The Papas a la Huancaina didn't quite do it for me, though. Slices of steamed potatoes are topped with a creamy cheese sauce, which is supposed to be perked up by the delicate heat of aji amarillo chiles. But the chile heat was missing in action here, leaving this to taste like potatoes topped with watered-down Cheez Whiz.

These Anticuchos Peruanos were better. Though many Latin American cultures have their variations on anticuchos - which are, basically, meats on a stick - the meat of choice in Peru apparently is beef heart (corazon de res). These seemed to have been given a light herbal marinade before hitting the grill, and were served over rounds of roasted potatoes, crispy on the edges. These had a dense, rich meaty flavor; the texture is both smoother and more firm and a bit more bouncy than a steak, but not hugely different (the heart is a muscle, after all). These could have used some sauce for dipping. Indeed, I've been a bit like a junkie needing a fix since my local Peruvian chicken place, Edy's, with its fantastic green sauce, closed down (I think the magic ingredient was huacatay, a Peruvian herb with a unique flavor somewhere in the neighborhood of tarragon, mint or basil; it was either that, or crack).

The Lomito a la Pobre was a thinly sliced palomilla-style steak, accompanied by french fries, maduros, and a mound of white rice crowned by a fried egg - simple, hearty and filling. It would have been better if served with tacu tacu, a mix of white beans and rice that is pan-fried until crispy on the edges.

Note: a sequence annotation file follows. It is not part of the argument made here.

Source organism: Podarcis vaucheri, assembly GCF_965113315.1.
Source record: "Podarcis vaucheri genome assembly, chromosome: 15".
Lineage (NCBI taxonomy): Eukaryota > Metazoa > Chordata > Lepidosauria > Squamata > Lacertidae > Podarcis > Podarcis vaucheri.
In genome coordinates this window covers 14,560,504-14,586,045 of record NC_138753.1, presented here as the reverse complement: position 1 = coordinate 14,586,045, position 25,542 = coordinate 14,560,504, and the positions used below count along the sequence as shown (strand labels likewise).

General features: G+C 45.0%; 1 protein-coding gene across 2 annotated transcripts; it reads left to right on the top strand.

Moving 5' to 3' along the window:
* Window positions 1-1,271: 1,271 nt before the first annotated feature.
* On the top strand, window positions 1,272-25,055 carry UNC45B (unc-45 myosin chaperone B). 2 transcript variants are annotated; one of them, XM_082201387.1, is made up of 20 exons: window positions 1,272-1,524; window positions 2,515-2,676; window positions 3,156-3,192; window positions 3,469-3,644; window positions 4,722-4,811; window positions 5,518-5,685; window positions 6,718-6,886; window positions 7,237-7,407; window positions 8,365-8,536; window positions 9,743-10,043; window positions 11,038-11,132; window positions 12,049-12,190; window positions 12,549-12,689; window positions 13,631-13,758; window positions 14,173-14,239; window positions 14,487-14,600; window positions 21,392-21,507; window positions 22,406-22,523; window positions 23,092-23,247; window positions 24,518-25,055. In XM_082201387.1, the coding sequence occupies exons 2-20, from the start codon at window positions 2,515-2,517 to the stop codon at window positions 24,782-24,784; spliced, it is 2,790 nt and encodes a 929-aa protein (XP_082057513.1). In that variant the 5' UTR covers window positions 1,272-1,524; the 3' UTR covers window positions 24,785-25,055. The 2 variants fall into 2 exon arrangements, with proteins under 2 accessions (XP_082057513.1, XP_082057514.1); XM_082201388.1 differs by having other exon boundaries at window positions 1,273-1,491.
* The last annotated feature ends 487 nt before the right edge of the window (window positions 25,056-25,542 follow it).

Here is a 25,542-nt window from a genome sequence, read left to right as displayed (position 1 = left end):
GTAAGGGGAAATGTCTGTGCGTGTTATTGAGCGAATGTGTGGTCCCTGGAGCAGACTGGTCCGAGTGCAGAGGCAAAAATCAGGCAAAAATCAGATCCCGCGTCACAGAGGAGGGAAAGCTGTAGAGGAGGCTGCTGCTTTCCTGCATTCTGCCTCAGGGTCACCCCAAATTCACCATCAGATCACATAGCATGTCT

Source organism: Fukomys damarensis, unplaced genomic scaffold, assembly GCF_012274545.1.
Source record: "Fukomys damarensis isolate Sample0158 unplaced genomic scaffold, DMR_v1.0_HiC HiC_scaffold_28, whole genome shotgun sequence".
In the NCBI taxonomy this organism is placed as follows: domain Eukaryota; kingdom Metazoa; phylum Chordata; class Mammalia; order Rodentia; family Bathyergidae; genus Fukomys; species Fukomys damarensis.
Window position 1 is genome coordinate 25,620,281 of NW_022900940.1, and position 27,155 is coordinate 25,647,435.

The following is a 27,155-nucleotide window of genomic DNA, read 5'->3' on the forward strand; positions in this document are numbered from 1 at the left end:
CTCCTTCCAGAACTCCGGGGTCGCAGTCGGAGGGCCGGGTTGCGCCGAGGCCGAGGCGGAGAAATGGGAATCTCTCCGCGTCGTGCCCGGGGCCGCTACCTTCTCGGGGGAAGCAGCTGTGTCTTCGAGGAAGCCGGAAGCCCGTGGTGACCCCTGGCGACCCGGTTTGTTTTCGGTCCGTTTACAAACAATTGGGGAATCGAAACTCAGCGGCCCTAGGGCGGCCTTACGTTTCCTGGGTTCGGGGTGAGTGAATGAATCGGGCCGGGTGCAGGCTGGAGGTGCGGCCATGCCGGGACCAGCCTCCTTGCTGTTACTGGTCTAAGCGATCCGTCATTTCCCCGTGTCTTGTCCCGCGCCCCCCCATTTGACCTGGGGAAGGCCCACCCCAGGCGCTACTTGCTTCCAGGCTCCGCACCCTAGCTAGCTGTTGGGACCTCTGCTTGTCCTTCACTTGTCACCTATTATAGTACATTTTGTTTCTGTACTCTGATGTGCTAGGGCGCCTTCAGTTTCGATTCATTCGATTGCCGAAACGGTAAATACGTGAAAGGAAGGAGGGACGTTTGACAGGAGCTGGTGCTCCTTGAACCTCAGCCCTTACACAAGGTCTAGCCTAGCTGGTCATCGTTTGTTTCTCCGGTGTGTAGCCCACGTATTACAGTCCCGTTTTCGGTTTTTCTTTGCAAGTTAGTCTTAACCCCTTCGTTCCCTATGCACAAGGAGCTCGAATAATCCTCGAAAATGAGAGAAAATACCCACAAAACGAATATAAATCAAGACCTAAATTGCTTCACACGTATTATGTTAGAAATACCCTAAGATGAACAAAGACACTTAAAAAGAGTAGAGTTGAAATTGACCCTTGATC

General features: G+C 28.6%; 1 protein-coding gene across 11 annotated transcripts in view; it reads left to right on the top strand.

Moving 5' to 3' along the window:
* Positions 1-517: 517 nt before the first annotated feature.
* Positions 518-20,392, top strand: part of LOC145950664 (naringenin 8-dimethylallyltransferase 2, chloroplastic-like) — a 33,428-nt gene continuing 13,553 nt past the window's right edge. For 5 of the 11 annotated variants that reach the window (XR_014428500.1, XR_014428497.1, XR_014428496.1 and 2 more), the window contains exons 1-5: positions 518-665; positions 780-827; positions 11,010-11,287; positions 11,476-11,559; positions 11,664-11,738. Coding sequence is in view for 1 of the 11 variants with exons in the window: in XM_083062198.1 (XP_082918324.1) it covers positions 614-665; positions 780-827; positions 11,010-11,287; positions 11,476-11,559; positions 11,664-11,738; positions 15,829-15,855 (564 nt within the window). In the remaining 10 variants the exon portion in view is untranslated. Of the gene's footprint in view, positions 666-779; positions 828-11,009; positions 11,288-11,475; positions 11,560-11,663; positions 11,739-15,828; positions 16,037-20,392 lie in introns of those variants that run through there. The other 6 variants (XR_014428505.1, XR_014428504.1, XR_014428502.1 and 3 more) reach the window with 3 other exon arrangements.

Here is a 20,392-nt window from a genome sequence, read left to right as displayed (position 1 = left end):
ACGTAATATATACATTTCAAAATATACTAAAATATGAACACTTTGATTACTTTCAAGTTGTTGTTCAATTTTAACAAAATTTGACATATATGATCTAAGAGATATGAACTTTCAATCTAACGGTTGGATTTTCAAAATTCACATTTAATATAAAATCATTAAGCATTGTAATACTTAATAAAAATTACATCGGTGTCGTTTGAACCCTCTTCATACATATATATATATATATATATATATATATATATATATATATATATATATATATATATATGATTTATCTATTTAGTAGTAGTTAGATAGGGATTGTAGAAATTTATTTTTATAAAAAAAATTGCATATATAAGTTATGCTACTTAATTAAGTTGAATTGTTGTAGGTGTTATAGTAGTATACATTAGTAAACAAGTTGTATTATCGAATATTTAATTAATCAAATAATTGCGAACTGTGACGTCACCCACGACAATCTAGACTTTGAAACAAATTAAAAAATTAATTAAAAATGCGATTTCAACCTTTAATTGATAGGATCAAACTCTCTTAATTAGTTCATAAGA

Arroz Chaufa con Pollo is a good example of the East/West fusion that characterizes so much Peruvian cuisine. "Chaufa," I believe, is a variation on "Chifa," which is customarily used to mean "Chinese-style." This is basically a chicken fried rice in a Sino-Peruvian style. The rice is heavy on green onion and red pepper, flecked with thin layers of cooked egg, and perked up with a bit of chile that gives a distinctly different, non-Chinese dimension to the flavors.

El Rincón de Chabuca may not be the best Peruvian food in Miami, but it's a decent neighborhood spot and not a bad place to start sampling the variety and range of Peru's cuisine. And if it's not for you, you can still pay a vicarious visit to Uruguay, Argentina, Venezuela or Colombia just by walking right down the street.

El Rincón de Chabuca
7118 Collins Avenue
Miami Beach, FL 33141

El Rincon de Chabuca on Urbanspoon

1 comment:

  1. Thank you for your review. I've started a group, the Miami & Miami Beach Spanish Language & Culture Club, and recently visited this restaurant to consider it as a possible place for our group to explore Peruvian food.

    We could really use someone with your obvious knowledge of Latin American cuisine in the group. If you are interested in joining, it is free and without any obligation. To join, just visit

    Please be sure to let me know if you join so I can add you to my list of high level advisors!

    Thanks again.